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Is Google ready--or willing--to become a library?
Librarians, academics, and privacy advocates will gather Friday on the campus of the University of California at Berkeley to discuss the implications of Google's proposed settlement with publishers that, if implemented, will allow it to bring millions of books online.
With the Google Book Search Settlement’s September 4 deadline to object or file comments with the court fast approaching, libraries have ramped up efforts to have the deal altered. This week, the Urban Libraries Council (ULC), a member organization of medium and large public libraries called for changes in the settlement plan, as did New York State librarian Bernard Margolis, in a separate open letter to leaders in the library community.
Interesting question from Karen Coyle: The question surrounding the settlement is: are authors (as defined by the Author's Guild) served by the Google/AAP settlement -- yes or no? The bigger question, What is the future of the book in our civilization? is not on the table. Yet, in the end, that may be the question that is answered by this settlement, whether that outcome serves authors or not.
A blogger stripped of her anonymity by the US courts has said she plans to sue Google for handing over her real identity.
Rosemary Port, a 29-year-old fashion student from New York, has said she will file a $15m (£9m) lawsuit against the internet giant after it complied with an order from a US court to reveal that she was behind the vitriolic "Skanks in NYC" blog.
The case erupted last week after the Manhattan Supreme Court ruled that Google must hand over the identity of the writer, who had targeted 36-year-old model Liskula Cohen online and called her a "psychotic, lying, whoring... skank".
Want the site? It's now available.
French pride took a knock today with news that the National Library is giving up a four-year fight for a Gallic riposte to Google and bowing to the might of the Californian search giant.
"Google has won", said the front-page headline in La Tribune newspaper. It reported that the Bibliothèque Nationale de France (BNF) is on the verge of a deal under which Google will add its stocks to its controversial digital library. More from Times Online.
Google is using billboards to promote Google Apps (those online collaboration tools like email, calendars, mobile access, etc.) to business and comparing their products directly with Microsoft.
I hope these aren't those new super-bright lighted billboards that outshine the brake lights of the cars ahead of me on the highway.
The photos look like printed billboards.
From MSN: “Search engines have pretty much transformed the way people get information,” says Patricia Wallace, psychologist and senior director of information technology at Johns Hopkins University Center for Talented Youth.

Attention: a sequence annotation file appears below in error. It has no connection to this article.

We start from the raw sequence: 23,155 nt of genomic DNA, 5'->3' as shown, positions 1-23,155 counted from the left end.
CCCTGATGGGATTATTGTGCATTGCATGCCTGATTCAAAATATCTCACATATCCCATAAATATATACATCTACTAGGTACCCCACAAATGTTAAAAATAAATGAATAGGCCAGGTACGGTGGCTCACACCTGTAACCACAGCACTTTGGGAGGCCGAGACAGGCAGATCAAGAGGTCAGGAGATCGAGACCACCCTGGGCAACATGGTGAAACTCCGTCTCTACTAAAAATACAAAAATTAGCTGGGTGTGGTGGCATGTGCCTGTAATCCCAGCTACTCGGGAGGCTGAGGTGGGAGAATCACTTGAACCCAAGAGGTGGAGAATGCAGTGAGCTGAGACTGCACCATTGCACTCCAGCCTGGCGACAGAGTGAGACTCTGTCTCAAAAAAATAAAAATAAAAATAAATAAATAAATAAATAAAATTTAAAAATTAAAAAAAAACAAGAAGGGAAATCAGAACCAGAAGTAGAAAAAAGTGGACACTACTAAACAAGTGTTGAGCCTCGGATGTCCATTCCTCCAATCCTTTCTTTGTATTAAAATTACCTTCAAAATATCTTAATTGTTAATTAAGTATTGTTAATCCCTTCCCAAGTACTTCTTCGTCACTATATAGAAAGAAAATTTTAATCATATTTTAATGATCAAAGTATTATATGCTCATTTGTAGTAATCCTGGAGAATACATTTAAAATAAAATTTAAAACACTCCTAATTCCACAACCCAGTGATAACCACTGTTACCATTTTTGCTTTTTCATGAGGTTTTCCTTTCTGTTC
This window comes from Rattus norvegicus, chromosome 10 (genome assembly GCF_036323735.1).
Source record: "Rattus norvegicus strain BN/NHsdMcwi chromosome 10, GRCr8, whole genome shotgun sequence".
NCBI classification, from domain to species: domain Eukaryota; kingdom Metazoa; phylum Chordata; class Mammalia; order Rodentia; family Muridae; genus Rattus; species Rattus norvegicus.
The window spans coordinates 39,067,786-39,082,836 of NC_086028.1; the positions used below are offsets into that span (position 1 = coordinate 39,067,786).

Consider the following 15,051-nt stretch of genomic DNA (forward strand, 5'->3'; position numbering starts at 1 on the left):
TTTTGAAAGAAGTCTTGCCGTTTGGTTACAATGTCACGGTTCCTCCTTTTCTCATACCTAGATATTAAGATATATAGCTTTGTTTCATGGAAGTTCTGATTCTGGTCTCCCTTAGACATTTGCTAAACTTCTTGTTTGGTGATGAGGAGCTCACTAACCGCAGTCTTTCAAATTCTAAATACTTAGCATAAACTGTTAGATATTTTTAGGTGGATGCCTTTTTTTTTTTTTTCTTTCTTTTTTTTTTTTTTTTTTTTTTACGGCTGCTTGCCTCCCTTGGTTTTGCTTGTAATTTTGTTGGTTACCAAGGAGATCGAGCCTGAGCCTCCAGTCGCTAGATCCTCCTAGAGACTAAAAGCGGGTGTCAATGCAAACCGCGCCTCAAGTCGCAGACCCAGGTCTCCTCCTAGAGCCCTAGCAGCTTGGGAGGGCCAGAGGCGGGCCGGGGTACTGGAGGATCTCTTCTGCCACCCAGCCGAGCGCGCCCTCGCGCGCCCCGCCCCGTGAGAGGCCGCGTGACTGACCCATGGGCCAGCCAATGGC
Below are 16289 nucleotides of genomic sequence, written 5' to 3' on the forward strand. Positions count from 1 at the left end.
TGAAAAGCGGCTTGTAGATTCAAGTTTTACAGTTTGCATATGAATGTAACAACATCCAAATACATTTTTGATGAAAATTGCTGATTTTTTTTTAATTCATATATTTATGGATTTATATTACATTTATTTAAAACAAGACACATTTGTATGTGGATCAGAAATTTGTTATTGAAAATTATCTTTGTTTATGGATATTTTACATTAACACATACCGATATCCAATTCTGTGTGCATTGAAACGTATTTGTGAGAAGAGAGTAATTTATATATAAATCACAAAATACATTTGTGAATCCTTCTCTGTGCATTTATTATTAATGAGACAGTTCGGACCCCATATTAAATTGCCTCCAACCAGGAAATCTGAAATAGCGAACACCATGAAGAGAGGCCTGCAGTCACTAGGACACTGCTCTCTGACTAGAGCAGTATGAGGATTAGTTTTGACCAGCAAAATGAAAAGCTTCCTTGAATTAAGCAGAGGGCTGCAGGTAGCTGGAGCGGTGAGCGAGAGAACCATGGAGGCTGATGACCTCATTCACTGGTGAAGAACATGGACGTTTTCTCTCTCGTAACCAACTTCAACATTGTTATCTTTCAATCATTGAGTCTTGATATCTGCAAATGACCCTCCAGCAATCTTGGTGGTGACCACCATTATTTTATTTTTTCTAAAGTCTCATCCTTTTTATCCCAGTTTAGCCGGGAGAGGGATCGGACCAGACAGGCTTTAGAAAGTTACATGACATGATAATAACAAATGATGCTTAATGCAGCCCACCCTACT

“If you had a crazy question like ‘Why did my toenail fall off?’ 10 years ago, what would you have done? You might have gone to the library or maybe asked your doctor in an embarrassed sort of way, but you probably wouldn’t have asked a friend.”
Search engines, however, have become everybody’s favorite friend and confidante, a reliable ally that never flinches or judges or tells you you’re acting like a perv. "
Advance registration for the webinar scheduled Wednesday, July 29, 2 pm ET Time – 60 minutes.
The webinar is being promoted for publishers, but hey, why shouldn't librarians attend too...sponsors are Google (of course), AAP and PW.
Here's Google's blurb about it:
"In a webinar first, the leaders involved with the crafting of the Google Library Project Settlement will share with the publishing industry the benefits of the agreement for publishers and authors. If approved by the Court in October, the agreement will create one of the most far-reaching intellectual, cultural, and commercial platforms for access to digital books for the reading public, while granting publishers unprecedented opportunities and protections. Presented in collaboration with Google, The Association of American Publishers, and Publishers Weekly, the web session is a must-attend event for publishers everywhere."
Last week, a group of newspaper and magazine publishers signed a declaration stating that "Universal access to websites does not necessarily mean access at no cost," and that they "no longer wish to be forced to give away property without having granted permission." As Google Points out, the answer is simple:
"If a webmaster wants to stop us from crawling a specific page, he or she can do so by adding '' to the page. In short, if you don't want to show up in Google search results, it doesn't require more than one or two lines of code."
Publishers Weekly would like your input on the Google Book Search Settlement (from PW) and they are conducting a survey designed to gather a broad view of how the Settlement is being viewed. For details on the proposed settlement (from Google), click here.
If you're interested, take a few minutes to answer this brief, targeted questionnaire to help gauge industry opinion on whether the settlement should be approved, modified or rejected. Note that you do not have to have standing in the suit to participate in the survey.
Please click on this link when you are ready to take the survey.